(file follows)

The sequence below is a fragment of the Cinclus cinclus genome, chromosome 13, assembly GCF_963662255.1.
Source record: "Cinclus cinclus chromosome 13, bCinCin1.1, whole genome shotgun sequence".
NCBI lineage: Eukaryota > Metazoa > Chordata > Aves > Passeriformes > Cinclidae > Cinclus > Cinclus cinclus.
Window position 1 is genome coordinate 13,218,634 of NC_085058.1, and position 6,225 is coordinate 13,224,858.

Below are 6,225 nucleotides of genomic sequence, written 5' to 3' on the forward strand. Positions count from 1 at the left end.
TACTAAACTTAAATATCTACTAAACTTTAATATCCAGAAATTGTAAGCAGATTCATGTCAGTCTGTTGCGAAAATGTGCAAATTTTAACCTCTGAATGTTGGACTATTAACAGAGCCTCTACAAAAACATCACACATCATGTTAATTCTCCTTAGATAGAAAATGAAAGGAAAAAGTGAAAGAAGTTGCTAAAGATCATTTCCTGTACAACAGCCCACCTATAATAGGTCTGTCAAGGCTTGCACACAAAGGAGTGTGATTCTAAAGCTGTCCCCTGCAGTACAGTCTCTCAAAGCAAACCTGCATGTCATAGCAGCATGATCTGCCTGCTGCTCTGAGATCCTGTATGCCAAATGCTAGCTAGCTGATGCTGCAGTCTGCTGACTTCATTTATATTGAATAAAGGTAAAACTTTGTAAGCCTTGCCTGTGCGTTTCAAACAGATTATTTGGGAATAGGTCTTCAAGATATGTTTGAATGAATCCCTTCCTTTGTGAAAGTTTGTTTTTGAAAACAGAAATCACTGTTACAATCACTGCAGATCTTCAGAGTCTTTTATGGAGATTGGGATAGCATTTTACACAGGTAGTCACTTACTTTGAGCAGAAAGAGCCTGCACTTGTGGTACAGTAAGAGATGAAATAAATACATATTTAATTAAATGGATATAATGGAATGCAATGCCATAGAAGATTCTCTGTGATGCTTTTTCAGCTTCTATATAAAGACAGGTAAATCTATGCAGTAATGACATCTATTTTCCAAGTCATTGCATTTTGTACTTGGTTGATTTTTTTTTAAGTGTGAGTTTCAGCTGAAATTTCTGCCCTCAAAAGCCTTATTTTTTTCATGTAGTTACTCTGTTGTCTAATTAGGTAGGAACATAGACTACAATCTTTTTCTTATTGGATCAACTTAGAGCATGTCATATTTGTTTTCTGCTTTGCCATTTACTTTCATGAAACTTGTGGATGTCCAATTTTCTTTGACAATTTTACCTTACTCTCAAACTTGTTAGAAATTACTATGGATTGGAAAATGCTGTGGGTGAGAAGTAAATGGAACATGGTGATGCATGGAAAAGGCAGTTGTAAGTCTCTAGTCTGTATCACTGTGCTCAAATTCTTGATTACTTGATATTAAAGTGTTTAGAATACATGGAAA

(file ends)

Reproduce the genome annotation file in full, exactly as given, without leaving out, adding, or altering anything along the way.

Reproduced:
The sequence below is a fragment of the Cinclus cinclus genome, chromosome 13, assembly GCF_963662255.1.
Source record: "Cinclus cinclus chromosome 13, bCinCin1.1, whole genome shotgun sequence".
NCBI lineage: Eukaryota > Metazoa > Chordata > Aves > Passeriformes > Cinclidae > Cinclus > Cinclus cinclus.
Window position 1 is genome coordinate 13,218,634 of NC_085058.1, and position 6,225 is coordinate 13,224,858.

Below are 6,225 nucleotides of genomic sequence, written 5' to 3' on the forward strand. Positions count from 1 at the left end.
TACTAAACTTAAATATCTACTAAACTTTAATATCCAGAAATTGTAAGCAGATTCATGTCAGTCTGTTGCGAAAATGTGCAAATTTTAACCTCTGAATGTTGGACTATTAACAGAGCCTCTACAAAAACATCACACATCATGTTAATTCTCCTTAGATAGAAAATGAAAGGAAAAAGTGAAAGAAGTTGCTAAAGATCATTTCCTGTACAACAGCCCACCTATAATAGGTCTGTCAAGGCTTGCACACAAAGGAGTGTGATTCTAAAGCTGTCCCCTGCAGTACAGTCTCTCAAAGCAAACCTGCATGTCATAGCAGCATGATCTGCCTGCTGCTCTGAGATCCTGTATGCCAAATGCTAGCTAGCTGATGCTGCAGTCTGCTGACTTCATTTATATTGAATAAAGGTAAAACTTTGTAAGCCTTGCCTGTGCGTTTCAAACAGATTATTTGGGAATAGGTCTTCAAGATATGTTTGAATGAATCCCTTCCTTTGTGAAAGTTTGTTTTTGAAAACAGAAATCACTGTTACAATCACTGCAGATCTTCAGAGTCTTTTATGGAGATTGGGATAGCATTTTACACAGGTAGTCACTTACTTTGAGCAGAAAGAGCCTGCACTTGTGGTACAGTAAGAGATGAAATAAATACATATTTAATTAAATGGATATAATGGAATGCAATGCCATAGAAGATTCTCTGTGATGCTTTTTCAGCTTCTATATAAAGACAGGTAAATCTATGCAGTAATGACATCTATTTTCCAAGTCATTGCATTTTGTACTTGGTTGATTTTTTTTTAAGTGTGAGTTTCAGCTGAAATTTCTGCCCTCAAAAGCCTTATTTTTTTCATGTAGTTACTCTGTTGTCTAATTAGGTAGGAACATAGACTACAATCTTTTTCTTATTGGATCAACTTAGAGCATGTCATATTTGTTTTCTGCTTTGCCATTTACTTTCATGAAACTTGTGGATGTCCAATTTTCTTTGACAATTTTACCTTACTCTCAAACTTGTTAGAAATTACTATGGATTGGAAAATGCTGTGGGTGAGAAGTAAATGGAACATGGTGATGCATGGAAAAGGCAGTTGTAAGTCTCTAGTCTGTATCACTGTGCTCAAATTCTTGATTACTTGATATTAAAGTGTTTAGAATACATGGAAA